The effect of crossing legs on blood pressure in hypertensive patients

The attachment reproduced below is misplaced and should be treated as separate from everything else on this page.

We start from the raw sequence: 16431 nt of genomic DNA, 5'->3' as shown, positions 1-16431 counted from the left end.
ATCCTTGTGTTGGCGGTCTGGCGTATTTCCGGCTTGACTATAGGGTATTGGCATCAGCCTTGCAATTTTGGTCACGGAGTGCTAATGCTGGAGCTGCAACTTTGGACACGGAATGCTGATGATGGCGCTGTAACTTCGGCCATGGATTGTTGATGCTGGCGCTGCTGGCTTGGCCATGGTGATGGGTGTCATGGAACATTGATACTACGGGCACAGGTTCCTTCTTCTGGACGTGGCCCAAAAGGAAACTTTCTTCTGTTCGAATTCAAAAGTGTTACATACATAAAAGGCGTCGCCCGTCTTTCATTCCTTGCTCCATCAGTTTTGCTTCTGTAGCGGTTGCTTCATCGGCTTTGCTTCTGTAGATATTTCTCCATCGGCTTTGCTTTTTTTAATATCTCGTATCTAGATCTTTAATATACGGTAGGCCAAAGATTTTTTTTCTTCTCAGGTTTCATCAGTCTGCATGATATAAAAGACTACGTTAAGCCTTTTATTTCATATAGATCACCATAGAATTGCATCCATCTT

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Aims.The aim of this study was to examine whether there is any difference between BP readings with patients crossing a leg at the knee level and uncrossing during BP measurement.Background.It is clear that numerous factors influence an individual's blood pressure (BP) measurement. However, guidelines for accurately measuring BP inconsistently specify that the patient should keep feet flat on the floor.Design.Repeated measures.Method.Using a mercury-filled column sphygmomanometer, BP was measured at uncrossed leg position, crossed leg position and again at uncrossed leg position in 283 unmedicated or medicated patients. Three experienced nurses specially trained for the study performed BP measurements.Results.The results indicated that BP increased significantly with the crossed leg position. Systolic and diastolic BP significantly increased approximately 10 and 8 mmHg, respectively.Conclusion.Crossing the leg at knee results in a significant increase in BP.Relevance to clinical practice.Leg position during measurement of BP should be standardised and mentioned in publications.

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